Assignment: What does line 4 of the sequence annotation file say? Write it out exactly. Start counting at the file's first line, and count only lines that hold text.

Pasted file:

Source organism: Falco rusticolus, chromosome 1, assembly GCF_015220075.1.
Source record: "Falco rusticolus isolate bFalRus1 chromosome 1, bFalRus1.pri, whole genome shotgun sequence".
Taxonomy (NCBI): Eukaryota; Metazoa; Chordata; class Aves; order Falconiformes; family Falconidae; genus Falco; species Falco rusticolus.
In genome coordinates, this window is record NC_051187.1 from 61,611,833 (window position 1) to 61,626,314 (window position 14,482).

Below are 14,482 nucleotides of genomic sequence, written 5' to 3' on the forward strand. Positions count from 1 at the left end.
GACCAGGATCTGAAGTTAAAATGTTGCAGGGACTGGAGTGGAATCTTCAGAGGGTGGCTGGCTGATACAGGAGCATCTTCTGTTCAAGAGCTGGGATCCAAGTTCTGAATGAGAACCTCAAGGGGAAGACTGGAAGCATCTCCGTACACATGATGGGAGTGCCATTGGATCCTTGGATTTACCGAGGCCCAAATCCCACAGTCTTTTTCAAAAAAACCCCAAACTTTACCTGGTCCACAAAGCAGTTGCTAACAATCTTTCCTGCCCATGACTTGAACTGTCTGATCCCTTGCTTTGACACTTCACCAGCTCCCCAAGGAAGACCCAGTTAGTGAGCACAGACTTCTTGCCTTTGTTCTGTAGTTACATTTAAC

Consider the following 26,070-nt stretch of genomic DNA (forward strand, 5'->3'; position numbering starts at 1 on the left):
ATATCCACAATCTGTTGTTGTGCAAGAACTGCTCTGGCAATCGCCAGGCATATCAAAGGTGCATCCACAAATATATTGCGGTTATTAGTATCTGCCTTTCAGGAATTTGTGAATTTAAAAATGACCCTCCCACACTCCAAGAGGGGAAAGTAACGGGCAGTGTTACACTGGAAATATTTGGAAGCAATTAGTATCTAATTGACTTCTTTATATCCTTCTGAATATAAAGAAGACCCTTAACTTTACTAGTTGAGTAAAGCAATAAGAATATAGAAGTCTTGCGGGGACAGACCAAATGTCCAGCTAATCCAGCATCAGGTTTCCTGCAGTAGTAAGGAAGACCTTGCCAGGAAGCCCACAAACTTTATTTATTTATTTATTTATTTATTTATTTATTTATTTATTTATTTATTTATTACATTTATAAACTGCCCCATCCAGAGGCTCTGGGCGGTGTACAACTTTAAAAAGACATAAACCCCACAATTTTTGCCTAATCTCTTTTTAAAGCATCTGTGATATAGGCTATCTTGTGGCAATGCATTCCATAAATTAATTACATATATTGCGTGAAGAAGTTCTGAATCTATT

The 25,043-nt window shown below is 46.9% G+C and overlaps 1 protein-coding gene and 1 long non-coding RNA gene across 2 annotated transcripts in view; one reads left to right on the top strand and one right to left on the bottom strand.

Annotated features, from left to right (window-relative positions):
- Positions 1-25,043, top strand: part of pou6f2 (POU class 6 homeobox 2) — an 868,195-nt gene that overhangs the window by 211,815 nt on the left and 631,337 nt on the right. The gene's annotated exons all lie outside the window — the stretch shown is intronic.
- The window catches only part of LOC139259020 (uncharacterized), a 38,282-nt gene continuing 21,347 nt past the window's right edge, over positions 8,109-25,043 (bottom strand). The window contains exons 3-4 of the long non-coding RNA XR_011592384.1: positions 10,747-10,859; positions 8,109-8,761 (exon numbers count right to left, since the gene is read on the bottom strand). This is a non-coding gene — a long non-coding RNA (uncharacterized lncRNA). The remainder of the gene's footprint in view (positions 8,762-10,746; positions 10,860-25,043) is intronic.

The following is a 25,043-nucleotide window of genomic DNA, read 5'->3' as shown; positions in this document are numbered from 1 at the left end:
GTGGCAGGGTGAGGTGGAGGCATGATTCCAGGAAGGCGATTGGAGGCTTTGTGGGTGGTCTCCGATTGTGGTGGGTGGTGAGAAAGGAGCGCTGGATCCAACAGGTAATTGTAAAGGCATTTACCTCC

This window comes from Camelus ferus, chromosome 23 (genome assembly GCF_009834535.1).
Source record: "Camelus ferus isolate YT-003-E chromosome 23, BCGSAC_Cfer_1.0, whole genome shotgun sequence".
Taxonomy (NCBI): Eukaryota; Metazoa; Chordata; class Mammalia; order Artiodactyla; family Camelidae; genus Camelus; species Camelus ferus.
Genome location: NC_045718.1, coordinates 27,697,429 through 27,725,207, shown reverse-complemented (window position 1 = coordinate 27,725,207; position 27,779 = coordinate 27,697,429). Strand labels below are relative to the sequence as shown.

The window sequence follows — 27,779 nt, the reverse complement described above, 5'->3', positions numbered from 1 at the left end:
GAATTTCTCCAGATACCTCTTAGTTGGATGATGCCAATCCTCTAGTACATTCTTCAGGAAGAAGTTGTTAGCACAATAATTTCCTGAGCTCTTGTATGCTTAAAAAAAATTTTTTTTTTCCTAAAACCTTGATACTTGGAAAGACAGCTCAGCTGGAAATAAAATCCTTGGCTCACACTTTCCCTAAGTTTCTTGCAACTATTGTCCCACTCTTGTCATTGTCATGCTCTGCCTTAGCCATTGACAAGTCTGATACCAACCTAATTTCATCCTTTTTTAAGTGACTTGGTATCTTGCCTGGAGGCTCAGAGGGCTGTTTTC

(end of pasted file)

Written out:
In genome coordinates, this window is record NC_051187.1 from 61,611,833 (window position 1) to 61,626,314 (window position 14,482).